Public health lessons from a pilot programme to reduce mother-to-child transmission of HIV-1 in Khayelitsha
Objective. Short-course antiretroviral therapy (ART) has been shown to be effective in reducing mother-to-child transmission (MTCT) of HIV-1. This article details the public health lessons learnt from a district-based pilot programme where a short-murse zidovudine (ZDV) regimen has been used in a typical South African peri-urban setting.
Methods. The pilot programme was initiated at two midwife obstetric units in January 1999. Lay counsellors conducted pre- and post-test counselling and nurses took blood for HIV enzyme-linked imrnunosorbent assay (EUSA) testing. Shortcourse ZDV was administered antenatally (from 36 weeks gestation) and during labour. Mother-infant pairs were followed up at eight child health clinics where free formula feed was dispensed weekly. Infants received co-trimoxazole prophylaxis and were EUSA tested for HIV at 9 and 18 months. After 17 months protocol changes aimed at eliminating weaknesses included initiation of ZDV at 34 weeks, self-administration of the first dose of ZDV with the onset of labour, and rapid HIV testing for both mothers and infants.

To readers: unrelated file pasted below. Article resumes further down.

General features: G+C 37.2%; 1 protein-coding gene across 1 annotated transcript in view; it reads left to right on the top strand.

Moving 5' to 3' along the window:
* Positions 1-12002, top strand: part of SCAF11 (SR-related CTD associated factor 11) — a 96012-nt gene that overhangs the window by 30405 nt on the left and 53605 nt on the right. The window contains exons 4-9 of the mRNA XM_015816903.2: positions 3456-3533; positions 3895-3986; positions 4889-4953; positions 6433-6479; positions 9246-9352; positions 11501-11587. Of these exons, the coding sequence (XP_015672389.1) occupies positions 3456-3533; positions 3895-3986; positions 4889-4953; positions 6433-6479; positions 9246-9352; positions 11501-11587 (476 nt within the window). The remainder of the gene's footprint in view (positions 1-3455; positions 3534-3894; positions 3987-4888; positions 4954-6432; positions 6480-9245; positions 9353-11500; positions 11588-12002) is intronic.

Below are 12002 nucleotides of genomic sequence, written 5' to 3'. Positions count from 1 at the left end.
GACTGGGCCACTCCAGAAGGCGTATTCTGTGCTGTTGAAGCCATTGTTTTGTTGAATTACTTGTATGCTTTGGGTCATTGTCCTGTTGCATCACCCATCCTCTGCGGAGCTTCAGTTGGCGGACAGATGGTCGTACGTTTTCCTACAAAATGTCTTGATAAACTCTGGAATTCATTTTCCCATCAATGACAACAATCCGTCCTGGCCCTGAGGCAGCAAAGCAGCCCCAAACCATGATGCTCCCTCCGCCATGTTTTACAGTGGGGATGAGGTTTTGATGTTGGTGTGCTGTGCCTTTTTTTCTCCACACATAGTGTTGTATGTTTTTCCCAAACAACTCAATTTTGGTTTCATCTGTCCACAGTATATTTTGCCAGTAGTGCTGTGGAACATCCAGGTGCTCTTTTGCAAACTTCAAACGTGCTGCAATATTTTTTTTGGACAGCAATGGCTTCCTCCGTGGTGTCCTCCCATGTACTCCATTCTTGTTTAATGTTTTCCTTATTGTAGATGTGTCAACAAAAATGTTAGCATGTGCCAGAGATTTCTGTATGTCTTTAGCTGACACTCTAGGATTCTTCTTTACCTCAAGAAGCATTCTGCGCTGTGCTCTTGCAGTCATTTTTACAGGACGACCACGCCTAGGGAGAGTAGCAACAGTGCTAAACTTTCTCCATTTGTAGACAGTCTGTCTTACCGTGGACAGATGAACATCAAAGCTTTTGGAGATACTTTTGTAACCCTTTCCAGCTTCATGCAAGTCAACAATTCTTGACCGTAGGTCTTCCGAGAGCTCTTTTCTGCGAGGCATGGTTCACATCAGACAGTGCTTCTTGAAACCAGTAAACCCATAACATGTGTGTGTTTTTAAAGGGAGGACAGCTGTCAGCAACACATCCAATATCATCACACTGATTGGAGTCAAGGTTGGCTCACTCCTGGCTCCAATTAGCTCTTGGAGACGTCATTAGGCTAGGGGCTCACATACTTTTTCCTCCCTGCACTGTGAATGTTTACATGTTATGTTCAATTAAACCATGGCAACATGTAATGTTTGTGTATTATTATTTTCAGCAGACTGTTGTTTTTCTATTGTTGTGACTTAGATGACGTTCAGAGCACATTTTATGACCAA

Results. Voluntary counselling and testing was shown to be highly acceptable, with individual counselling more effective than group counselling. Based on less than optimal availability of records, ZDV utilisation was encouraging with up to 59% of subjects initiating treatment, 3 weeks' median duration of ZDV use, and up to 88% receiving at least one intrapartum ZDV dose. Self-administration of the intrapartum dose reached 41%.
Conclusions. Short-course antenatal and intrapartum ART to prevent MTCT of HIV1 was shown to be feasible.
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